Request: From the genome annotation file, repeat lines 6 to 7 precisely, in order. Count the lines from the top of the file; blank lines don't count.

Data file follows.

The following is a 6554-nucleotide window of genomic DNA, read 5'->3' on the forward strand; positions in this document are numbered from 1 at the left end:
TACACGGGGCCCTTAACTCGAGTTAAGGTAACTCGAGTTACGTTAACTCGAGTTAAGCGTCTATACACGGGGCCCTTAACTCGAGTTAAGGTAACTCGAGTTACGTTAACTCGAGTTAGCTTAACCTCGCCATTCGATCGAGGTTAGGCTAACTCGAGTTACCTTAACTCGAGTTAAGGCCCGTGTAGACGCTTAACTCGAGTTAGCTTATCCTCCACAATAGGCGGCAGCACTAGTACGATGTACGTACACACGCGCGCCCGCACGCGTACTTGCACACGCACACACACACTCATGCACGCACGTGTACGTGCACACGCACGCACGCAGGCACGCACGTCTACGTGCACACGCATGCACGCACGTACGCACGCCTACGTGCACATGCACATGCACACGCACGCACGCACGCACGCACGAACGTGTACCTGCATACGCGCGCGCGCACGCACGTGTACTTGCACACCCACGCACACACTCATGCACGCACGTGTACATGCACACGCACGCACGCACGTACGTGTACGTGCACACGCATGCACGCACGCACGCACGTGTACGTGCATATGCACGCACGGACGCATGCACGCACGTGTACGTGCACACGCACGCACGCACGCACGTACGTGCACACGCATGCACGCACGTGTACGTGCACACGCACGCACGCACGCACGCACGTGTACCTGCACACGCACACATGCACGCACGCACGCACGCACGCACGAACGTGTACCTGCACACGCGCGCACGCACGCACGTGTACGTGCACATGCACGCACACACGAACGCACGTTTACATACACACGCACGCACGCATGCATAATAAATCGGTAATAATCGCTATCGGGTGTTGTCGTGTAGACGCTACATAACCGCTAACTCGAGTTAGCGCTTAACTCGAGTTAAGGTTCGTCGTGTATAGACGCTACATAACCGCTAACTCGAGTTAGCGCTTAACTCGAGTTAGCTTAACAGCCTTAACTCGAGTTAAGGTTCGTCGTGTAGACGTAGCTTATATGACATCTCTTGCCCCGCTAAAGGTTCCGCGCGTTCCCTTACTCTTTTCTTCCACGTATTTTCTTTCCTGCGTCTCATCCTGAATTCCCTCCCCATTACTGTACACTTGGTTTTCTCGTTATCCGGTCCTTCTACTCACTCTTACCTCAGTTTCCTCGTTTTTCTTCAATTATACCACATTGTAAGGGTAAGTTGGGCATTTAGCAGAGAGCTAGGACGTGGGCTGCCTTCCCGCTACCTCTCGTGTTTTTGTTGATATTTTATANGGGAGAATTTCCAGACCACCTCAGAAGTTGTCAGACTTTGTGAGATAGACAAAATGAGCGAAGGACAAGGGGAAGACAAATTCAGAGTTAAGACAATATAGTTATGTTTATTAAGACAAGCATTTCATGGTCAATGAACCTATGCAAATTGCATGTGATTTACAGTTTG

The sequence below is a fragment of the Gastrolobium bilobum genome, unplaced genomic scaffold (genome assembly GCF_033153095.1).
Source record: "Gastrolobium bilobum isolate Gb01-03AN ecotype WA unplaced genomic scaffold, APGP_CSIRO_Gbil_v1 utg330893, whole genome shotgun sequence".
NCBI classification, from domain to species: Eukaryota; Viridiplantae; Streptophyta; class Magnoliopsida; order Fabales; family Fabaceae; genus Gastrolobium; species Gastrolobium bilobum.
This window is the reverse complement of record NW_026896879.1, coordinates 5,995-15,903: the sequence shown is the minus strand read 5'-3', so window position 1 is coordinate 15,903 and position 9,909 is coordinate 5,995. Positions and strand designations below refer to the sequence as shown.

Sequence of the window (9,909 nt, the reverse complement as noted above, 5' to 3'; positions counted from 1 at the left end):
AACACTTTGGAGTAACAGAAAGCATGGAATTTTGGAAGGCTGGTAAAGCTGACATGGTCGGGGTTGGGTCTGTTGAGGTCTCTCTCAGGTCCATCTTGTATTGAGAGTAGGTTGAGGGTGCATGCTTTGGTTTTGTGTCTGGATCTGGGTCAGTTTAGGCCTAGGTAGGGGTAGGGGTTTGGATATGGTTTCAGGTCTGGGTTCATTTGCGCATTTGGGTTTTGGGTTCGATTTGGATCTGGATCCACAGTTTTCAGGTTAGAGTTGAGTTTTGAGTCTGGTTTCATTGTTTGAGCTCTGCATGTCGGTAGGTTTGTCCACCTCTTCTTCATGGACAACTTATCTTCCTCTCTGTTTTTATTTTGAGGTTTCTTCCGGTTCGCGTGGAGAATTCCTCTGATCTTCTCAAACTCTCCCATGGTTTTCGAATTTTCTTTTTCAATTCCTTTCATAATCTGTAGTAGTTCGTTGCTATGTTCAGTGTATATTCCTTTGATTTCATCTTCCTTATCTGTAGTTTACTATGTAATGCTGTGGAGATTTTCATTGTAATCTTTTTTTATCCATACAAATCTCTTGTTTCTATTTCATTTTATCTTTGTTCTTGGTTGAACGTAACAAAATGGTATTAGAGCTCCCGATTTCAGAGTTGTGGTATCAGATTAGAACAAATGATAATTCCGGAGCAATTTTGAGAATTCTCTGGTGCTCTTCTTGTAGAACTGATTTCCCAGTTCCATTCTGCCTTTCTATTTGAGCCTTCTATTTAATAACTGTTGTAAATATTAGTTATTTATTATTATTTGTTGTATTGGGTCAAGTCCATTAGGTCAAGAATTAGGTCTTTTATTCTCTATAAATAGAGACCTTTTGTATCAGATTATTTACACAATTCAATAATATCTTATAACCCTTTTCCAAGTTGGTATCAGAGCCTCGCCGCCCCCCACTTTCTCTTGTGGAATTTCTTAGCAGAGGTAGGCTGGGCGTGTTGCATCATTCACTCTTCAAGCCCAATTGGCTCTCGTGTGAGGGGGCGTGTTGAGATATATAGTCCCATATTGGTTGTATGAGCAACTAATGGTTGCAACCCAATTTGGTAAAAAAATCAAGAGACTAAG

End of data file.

This window is the reverse complement of record NW_026896879.1, coordinates 5,995-15,903: the sequence shown is the minus strand read 5'-3', so window position 1 is coordinate 15,903 and position 9,909 is coordinate 5,995. Positions and strand designations below refer to the sequence as shown.

Sequence of the window (9,909 nt, the reverse complement as noted above, 5' to 3'; positions counted from 1 at the left end):